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It could happen as MUSD tries to figure how best to start high school classes at 8:30 a.m.
Busing will play a major role in determining what changes Manteca Unified needs to make to comply with a new state law concerning later start times for high school. - photo by Bulletin file photo

A state edict ordering high schools not to start classes until after 8:30 a.m. could have a major ripple effect on everything from elementary start times and lunch periods to athletic programs throughout the Manteca Unified School District.

The mandate signed into law earlier this month by Gov. Gavin Newsom is based on the assumption high school students will get more sleep with a later school start and therefore be more attentive — and productive — in class. The law goes into effect in 2022.

Currently district high schools start at 7:30 a.m. with dismissal time varying but generally being right around 2:30 p.m.

“This is something we’re going to be drilling deep into in order to identify all of the impacts,” noted Deputy Superintendent Roger Goatcher.

At first glance it would seem that the impacts would simply be on high school start and end times. 

But changing high school start times has an impact on when school lunches take place, when clubs can meet, and how sports programs from practices to games are scheduled. What the high schools end up doing has a ripple effect on elementary schools due to bus schedules and even the timing of lunch periods.

Currently most district elementary schools start at 9 a.m. Some campuses, such as Woodward School, have staggered starts for various grade levels such as 8:30 a.m. for 4th thru 8th graders and 8:40 a.m. for primary grades.

As it stands now, Manteca Unified is already complying with the state mandate regarding “later” start times for seventh and eighth graders that can be no earlier than 8 a.m. starting in 2022. The exception is Manteca Day School that starts 7th and 8th graders at 7:30 a.m.

Elementary start times are up in the air, however, due to the district busing almost 8 percent of its students.

There is now a 90-minute difference between high school start time and that for elementary schools. Depending on busing patterns that is likely to mean start times for kindergarten thru 8th grade will either need to be pushed forward or backward.

It may not take an entire 90-minute gap to make busing work for both elementary and high schools but if it did elementary start times would have to be pushed forward to 7:30 a.m. or backwards to 10:30 a.m.

Busing is a major concern for Manteca Unified even though only roughly 1,500 of the district’s 24,000 students ride one of 72 buses to and from school. There are 27 special needs routes and 18 regular school bus routes.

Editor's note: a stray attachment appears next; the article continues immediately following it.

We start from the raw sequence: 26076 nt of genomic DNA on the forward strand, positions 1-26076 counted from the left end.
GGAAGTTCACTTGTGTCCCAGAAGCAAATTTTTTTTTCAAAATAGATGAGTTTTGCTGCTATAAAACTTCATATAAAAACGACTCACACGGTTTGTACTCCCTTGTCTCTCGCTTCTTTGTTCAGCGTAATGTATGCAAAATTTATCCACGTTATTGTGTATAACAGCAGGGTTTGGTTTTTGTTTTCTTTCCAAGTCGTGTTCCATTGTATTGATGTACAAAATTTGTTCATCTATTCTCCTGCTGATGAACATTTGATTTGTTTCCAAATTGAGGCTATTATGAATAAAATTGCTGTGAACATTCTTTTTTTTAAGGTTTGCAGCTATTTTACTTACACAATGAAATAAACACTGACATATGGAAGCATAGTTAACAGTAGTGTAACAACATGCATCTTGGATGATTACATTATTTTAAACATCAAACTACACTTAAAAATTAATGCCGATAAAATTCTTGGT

California school districts are mandated to provide transportation for special needs students but not for other students. The district choses to bus regular students that reside more than 1.25 miles from school if they are in kindergarten through the 8th grade and if they are 2.5 miles away from the nearest campus if they are in high school.

While the district gets some state reimbursement for mandated special needs student transportation they get none for other students. The cost of their transportation to and from school comes from the general fund that is used to pay for day-to-day classroom education and spending on support services.

The rationale behind the district policy is based on the fact there are still a substantial number of rural students that include households that would have difficulty transporting students to and from school. That would cause absenteeism rates to increase as well as cost the district money to pay for teachers and other related expenses. Schools get funding on a per student basis only when students attend classes. Teacher salaries and other expenses have to be paid regardless.

After school programs such as clubs and sports could be forced to explore a variety of options including before school practices or meetings. The legislation signed into law by the governor does not prevent districts from conducting “zero periods” — optional classes and such — before the start of school at 8:30 a.m. That could mean practices could start at 7 a.m.

The other option is simply starting practices later with a dismissal time of around 3:30 p.m. Given that facilities are shared by various sports programs as well as levels, the district would have to consider how late practices run. The bigger issue could be later dismissal times would increase the amount of time athletes would miss their last class periods more often to either travel to away games or even play at home. A number of sports in the fall and early spring have to contend with early darkness.

There are other school-related issues as well.

But the biggest impacts could easily be on families and community programs that support the schools or operate around dismissal times to serve youth.

Manteca Unified has a high number of “super commuters” that spend upwards of 1 to 2 hours one-way to get to work.

It is why the City of Manteca Parks and Recreation Department offers before school programs at seven elementary schools that start at 6:30 a.m. and one elementary school beginning at 7 a.m. until school starts at 9 a.m.

That means a number of students are getting up at 6 a.m. and then spending two and a half hours at a before school program where it is safe to say most of them aren’t probably sleeping. 

If the district opts to push back elementary start times by even a half hour it could mean some elementary students will have been in a pre-school recreation program before the start of school.

“We have plenty of time to look at everything and determine the best course of action,” Goatcher said.

To contact Dennis Wyatt, email